“We see significant opportunities for our technology to enhance how investments in real estate are acquired and managed. While we have focused on developing best-in-class transaction solutions alongside our FINRA-registered broker-dealer, IMS has focused on simplifying complex investor distribution and reporting needs in real estate transactions.  This potent integration yields the leading marketing, transaction processing, and investment management suite,” said Aaron Pollak, CEO and Co-Founder of VENTURE.co.

About Investor Management Services (IMS)

IMS Logo

Serving real estate investment firms, Investor Management Services (IMS) is the leader in the investment management software space providing the only all-in-one platform.  We enable our customers to better serve their investors while improving the efficiency of their firm.  The IMS Platform includes an Investor Dashboard, Document Management and Sharing, Customer Relationship Management (CRM), Waterfall Distribution Processing, and Analytics.  For more information, please visit https://www.imscre.com/.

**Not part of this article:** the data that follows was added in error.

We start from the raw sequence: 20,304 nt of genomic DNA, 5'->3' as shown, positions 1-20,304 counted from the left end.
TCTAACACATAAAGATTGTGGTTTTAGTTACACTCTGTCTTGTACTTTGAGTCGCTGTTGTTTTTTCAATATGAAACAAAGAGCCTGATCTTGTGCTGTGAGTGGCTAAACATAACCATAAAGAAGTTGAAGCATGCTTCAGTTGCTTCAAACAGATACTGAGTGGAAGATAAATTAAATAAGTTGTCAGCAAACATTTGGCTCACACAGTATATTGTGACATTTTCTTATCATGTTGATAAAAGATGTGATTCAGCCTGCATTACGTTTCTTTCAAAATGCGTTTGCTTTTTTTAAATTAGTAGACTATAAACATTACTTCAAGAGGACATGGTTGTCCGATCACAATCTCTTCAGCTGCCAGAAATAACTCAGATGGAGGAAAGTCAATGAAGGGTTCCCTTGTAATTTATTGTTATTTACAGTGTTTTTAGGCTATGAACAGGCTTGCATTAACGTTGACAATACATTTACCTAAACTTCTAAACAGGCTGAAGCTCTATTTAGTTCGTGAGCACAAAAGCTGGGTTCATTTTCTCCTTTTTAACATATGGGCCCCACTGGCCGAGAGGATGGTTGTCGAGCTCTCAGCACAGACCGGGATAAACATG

About VENTURE.co

venture-logo-color-notext-squareHeadquartered in Burlington, Vermont and with offices in Midtown Manhattan, VENTURE.co Holdings, Inc. is a financial services company focused on providing alternative investment solutions.  VENTURE.co Holdings, Inc. includes subsidiaries that specialize in facilitating private placements and providing technology solutions.  VENTURE.co Holdings, Inc. is the parent company of VENTURE.co Brokerage Services, LLC, a registered broker-dealer (Member, FINRA/SIPC) and VENTURE.co Technologies, LLC, a technology services provider.  For more information, please visit https://www.venture.co/.

Issuer Exemption Pitfalls

by Andrew Szabó CFA, Chief Compliance Officer at VENTURE.co Brokerage Services, LLC.

The views and opinions expressed in this article are those of the authors and do not necessarily reflect the official policy or position of VENTURE.co.

To raise capital in the market, the 1933 Act requires that a company issuing non-exempt securities must:

  •  qualify for an issuer exemption, or
  • employ a licensed broker-dealer, or
  • register itself in each state as a securities dealer.